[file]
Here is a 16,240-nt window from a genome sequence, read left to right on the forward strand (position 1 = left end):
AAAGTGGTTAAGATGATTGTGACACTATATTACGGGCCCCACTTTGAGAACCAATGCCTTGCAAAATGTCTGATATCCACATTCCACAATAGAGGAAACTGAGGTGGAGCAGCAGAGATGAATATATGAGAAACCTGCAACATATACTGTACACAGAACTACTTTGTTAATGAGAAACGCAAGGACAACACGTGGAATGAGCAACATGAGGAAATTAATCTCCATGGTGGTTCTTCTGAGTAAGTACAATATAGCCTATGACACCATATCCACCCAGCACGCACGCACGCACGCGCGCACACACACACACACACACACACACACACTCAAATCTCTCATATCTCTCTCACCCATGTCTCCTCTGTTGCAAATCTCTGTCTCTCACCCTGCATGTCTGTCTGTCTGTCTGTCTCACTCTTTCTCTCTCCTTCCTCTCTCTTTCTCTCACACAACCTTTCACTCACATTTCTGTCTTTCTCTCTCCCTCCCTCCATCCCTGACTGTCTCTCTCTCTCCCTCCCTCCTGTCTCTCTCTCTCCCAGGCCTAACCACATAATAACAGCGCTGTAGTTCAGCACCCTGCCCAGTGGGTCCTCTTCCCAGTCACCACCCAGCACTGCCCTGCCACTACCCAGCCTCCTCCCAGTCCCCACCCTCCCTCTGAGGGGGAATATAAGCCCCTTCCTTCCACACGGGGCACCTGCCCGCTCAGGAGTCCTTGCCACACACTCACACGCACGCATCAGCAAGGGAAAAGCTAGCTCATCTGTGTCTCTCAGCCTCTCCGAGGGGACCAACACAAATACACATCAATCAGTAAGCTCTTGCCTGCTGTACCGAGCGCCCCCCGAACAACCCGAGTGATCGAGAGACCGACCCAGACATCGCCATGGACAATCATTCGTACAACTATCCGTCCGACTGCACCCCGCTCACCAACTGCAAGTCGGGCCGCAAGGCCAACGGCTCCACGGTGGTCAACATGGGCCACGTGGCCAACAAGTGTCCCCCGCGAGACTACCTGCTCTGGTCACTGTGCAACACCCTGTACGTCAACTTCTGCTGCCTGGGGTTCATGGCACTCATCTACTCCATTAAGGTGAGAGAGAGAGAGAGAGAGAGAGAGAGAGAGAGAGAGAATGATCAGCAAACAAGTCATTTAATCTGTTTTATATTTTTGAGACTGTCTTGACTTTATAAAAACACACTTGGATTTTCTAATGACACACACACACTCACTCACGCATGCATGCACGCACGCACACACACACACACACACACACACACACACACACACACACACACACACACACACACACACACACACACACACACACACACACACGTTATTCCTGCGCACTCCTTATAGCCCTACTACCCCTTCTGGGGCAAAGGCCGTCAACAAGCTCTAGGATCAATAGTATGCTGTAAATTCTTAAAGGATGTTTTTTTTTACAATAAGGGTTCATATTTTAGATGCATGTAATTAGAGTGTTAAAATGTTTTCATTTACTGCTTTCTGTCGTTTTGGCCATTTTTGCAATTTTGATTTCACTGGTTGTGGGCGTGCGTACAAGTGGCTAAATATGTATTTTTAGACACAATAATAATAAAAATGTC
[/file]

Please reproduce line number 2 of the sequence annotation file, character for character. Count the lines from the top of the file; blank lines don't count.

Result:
AAAGTGGTTAAGATGATTGTGACACTATATTACGGGCCCCACTTTGAGAACCAATGCCTTGCAAAATGTCTGATATCCACATTCCACAATAGAGGAAACTGAGGTGGAGCAGCAGAGATGAATATATGAGAAACCTGCAACATATACTGTACACAGAACTACTTTGTTAATGAGAAACGCAAGGACAACACGTGGAATGAGCAACATGAGGAAATTAATCTCCATGGTGGTTCTTCTGAGTAAGTACAATATAGCCTATGACACCATATCCACCCAGCACGCACGCACGCACGCGCGCACACACACACACACACACACACACACACTCAAATCTCTCATATCTCTCTCACCCATGTCTCCTCTGTTGCAAATCTCTGTCTCTCACCCTGCATGTCTGTCTGTCTGTCTGTCTCACTCTTTCTCTCTCCTTCCTCTCTCTTTCTCTCACACAACCTTTCACTCACATTTCTGTCTTTCTCTCTCCCTCCCTCCATCCCTGACTGTCTCTCTCTCTCCCTCCCTCCTGTCTCTCTCTCTCCCAGGCCTAACCACATAATAACAGCGCTGTAGTTCAGCACCCTGCCCAGTGGGTCCTCTTCCCAGTCACCACCCAGCACTGCCCTGCCACTACCCAGCCTCCTCCCAGTCCCCACCCTCCCTCTGAGGGGGAATATAAGCCCCTTCCTTCCACACGGGGCACCTGCCCGCTCAGGAGTCCTTGCCACACACTCACACGCACGCATCAGCAAGGGAAAAGCTAGCTCATCTGTGTCTCTCAGCCTCTCCGAGGGGACCAACACAAATACACATCAATCAGTAAGCTCTTGCCTGCTGTACCGAGCGCCCCCCGAACAACCCGAGTGATCGAGAGACCGACCCAGACATCGCCATGGACAATCATTCGTACAACTATCCGTCCGACTGCACCCCGCTCACCAACTGCAAGTCGGGCCGCAAGGCCAACGGCTCCACGGTGGTCAACATGGGCCACGTGGCCAACAAGTGTCCCCCGCGAGACTACCTGCTCTGGTCACTGTGCAACACCCTGTACGTCAACTTCTGCTGCCTGGGGTTCATGGCACTCATCTACTCCATTAAGGTGAGAGAGAGAGAGAGAGAGAGAGAGAGAGAGAGAGAGAATGATCAGCAAACAAGTCATTTAATCTGTTTTATATTTTTGAGACTGTCTTGACTTTATAAAAACACACTTGGATTTTCTAATGACACACACACACTCACTCACGCATGCATGCACGCACGCACACACACACACACACACACACACACACACACACACACACACACACACACACACACACACACACACACACACACACACACACACGTTATTCCTGCGCACTCCTTATAGCCCTACTACCCCTTCTGGGGCAAAGGCCGTCAACAAGCTCTAGGATCAATAGTATGCTGTAAATTCTTAAAGGATGTTTTTTTTTACAATAAGGGTTCATATTTTAGATGCATGTAATTAGAGTGTTAAAATGTTTTCATTTACTGCTTTCTGTCGTTTTGGCCATTTTTGCAATTTTGATTTCACTGGTTGTGGGCGTGCGTACAAGTGGCTAAATATGTATTTTTAGACACAATAATAATAAAAATGTC